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More than 6,200 children and youth and individuals with disabilities will participate.

Schoolkids often long for the arrival of summer vacation. But for many working parents and caregivers, summer presents a logistical and financial challenge to secure reliable care for their children. For low-income families, finding affordable childcare that also provides summer enrichment opportunities can feel unattainable.

This summer, more than 6,200 school-age children and youth in the City of Hartford and individuals with disabilities across Greater Hartford will participate in free and reduced-cost summer learning programs, thanks to $772,567 in grants from the Hartford Foundation for Public Giving. The grants will support 32 programs, including enrichment, tutorial, and counselor-in-training programs. Many of these opportunities run four to eight weeks, with shorter sessions available.

The Foundation grants support summer programs serving approximately 5,800 Hartford youth and more than 400 individuals of all ages with disabilities throughout Greater Hartford. These programs provide young people with an opportunity to explore new environments, learn new skills, and make new friends while offering overall positive, out-of-school time structured activities that research suggests can mitigate summer learning loss and improve academic engagement.

“For many years, the Hartford Foundation has recognized the value in investing in summer learning programs,” said Hartford Foundation Senior Community Impact Officer Kate Piotrowski. “They provide thousands of families with the opportunity to ensure that their children have a safe and enriching experience while allowing parents and caregivers to continue working. Summer programs also offer older youth with paid employment and skill-building opportunities to enhance their academic, social, and emotional well-being.”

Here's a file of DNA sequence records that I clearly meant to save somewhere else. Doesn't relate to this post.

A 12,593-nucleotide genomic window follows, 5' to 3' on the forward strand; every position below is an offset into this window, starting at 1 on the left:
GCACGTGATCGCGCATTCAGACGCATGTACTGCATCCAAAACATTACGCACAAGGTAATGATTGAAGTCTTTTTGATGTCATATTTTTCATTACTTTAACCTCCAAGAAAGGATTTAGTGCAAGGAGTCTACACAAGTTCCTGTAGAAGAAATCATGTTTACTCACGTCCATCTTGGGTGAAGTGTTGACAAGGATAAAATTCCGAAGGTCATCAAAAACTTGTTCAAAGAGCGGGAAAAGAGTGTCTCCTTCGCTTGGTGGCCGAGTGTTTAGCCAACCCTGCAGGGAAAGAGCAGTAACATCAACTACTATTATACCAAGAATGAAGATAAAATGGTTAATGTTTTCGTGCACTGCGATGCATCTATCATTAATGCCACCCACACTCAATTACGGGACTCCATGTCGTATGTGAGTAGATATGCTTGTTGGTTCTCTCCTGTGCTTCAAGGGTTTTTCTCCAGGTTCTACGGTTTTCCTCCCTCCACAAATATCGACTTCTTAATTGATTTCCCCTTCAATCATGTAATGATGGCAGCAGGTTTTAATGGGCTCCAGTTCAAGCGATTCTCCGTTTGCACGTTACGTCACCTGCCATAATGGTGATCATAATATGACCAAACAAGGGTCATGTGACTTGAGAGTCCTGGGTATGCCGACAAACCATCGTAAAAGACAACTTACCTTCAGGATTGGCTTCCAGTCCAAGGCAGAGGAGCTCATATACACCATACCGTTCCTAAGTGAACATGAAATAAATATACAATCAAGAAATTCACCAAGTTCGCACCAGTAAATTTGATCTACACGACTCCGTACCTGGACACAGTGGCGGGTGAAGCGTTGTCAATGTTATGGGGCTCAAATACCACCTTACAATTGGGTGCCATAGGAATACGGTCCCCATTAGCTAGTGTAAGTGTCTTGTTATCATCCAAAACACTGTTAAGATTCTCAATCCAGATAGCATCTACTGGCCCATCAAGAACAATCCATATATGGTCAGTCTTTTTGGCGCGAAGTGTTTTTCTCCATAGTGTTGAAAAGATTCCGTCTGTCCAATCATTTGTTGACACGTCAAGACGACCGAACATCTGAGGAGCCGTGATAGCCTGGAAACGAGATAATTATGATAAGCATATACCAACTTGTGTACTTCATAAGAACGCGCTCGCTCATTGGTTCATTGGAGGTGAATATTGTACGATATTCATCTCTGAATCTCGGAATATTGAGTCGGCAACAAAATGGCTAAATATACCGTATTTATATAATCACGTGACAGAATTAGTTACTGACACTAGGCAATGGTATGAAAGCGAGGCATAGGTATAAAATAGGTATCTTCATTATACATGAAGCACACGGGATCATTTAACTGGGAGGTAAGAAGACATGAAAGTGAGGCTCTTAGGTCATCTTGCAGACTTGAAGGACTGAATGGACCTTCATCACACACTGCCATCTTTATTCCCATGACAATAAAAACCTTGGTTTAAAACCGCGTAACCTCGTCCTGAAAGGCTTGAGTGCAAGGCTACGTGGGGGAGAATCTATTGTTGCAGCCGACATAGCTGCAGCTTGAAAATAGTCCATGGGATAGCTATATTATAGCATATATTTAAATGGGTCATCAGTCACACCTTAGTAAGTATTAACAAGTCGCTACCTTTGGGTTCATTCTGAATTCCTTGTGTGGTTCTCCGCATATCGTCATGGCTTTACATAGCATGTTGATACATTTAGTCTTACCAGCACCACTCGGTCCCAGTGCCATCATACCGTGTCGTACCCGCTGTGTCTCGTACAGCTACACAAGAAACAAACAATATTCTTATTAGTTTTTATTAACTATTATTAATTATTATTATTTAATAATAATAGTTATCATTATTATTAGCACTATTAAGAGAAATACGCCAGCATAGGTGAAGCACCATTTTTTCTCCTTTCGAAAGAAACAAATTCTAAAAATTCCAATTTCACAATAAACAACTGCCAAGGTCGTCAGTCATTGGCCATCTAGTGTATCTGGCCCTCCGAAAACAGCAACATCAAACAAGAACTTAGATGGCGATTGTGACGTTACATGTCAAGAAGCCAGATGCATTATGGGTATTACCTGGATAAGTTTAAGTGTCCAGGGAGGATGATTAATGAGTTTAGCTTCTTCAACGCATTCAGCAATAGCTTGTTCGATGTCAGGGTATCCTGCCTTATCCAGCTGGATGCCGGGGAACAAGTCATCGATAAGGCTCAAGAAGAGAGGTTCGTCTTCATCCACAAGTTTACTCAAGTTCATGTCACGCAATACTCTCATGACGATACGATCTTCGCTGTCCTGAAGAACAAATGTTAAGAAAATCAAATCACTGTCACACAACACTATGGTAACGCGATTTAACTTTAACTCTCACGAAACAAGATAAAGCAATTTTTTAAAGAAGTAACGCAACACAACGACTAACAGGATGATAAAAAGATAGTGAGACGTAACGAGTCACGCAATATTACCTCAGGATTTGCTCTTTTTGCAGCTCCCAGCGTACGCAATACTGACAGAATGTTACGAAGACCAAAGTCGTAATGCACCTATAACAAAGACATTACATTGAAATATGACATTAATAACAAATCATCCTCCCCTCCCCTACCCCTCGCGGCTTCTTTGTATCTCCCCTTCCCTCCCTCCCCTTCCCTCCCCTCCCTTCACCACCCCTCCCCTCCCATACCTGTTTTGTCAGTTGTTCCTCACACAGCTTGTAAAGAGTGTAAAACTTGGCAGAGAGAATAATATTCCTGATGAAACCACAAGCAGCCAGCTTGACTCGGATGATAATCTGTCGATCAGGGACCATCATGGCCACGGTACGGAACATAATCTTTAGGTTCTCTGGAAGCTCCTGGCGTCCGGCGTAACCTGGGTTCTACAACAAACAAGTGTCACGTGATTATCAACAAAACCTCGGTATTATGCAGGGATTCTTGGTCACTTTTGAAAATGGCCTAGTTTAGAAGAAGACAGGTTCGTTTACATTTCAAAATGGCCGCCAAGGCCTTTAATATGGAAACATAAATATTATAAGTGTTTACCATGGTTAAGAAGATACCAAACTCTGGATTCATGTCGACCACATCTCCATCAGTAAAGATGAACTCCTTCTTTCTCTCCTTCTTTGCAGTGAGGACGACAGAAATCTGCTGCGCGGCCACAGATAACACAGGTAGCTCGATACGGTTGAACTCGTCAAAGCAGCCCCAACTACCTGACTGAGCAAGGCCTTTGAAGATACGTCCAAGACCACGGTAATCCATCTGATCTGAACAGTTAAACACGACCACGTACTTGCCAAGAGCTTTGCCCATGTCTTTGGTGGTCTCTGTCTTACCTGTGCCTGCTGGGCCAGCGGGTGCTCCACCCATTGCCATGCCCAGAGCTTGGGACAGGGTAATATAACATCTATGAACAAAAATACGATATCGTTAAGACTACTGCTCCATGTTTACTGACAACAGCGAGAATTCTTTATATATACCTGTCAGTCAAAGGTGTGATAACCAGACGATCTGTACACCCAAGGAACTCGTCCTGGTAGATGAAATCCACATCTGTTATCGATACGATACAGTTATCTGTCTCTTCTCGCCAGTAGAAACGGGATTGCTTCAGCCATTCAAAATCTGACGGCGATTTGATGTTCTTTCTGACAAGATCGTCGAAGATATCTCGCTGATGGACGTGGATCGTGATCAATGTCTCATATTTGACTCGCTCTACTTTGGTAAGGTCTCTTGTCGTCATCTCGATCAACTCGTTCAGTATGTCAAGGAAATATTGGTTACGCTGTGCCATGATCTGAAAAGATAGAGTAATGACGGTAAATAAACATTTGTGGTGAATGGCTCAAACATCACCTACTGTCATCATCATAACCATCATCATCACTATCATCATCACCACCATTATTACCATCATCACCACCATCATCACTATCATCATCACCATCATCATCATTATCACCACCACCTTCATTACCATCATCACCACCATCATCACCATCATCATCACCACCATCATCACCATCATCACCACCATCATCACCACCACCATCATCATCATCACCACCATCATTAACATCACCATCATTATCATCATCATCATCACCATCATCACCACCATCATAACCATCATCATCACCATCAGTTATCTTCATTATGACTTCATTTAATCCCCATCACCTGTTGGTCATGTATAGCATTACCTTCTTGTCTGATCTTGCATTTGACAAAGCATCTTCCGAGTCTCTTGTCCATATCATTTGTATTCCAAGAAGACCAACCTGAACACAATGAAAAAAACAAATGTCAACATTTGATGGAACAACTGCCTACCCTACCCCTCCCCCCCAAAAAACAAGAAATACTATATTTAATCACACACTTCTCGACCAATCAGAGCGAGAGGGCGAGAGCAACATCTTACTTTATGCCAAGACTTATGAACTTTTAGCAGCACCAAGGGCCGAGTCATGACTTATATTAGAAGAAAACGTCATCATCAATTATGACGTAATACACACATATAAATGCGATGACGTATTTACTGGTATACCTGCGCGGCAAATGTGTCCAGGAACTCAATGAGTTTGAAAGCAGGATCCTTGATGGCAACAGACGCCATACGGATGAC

Foundation support for summer programs advances the Foundation’s interest in increasing employment opportunities for Black and Latine residents in two ways: by offering employment skills and career exposure to older youth and by removing a barrier to employment for families through access to reliable childcare. Foundation grants also support 116 summer counselor-in-training (CIT) positions that provide exposure to employment skills and leadership experiences that adolescents often lack, proving paid and supervised career and leadership development opportunities.

Summer programming for people with disabilities serves individuals of all ages. Foundation funding offers people with disabilities from low-income families an enriching experience that they could not otherwise afford and provides respite to family caregivers who often juggle employment and full-time care for their loved ones.

To assist families in applying for summer program opportunities, the Foundation supports the Connecticut Afterschool Network’s 2024 Summer Program Directory, which can be found at

The Hartford Foundation has a long history of supporting summer programs, with grants dating back to the 1930s. Nearly $6 million has been awarded for these programs in just the last seven years.

View the full breakdown of grants here.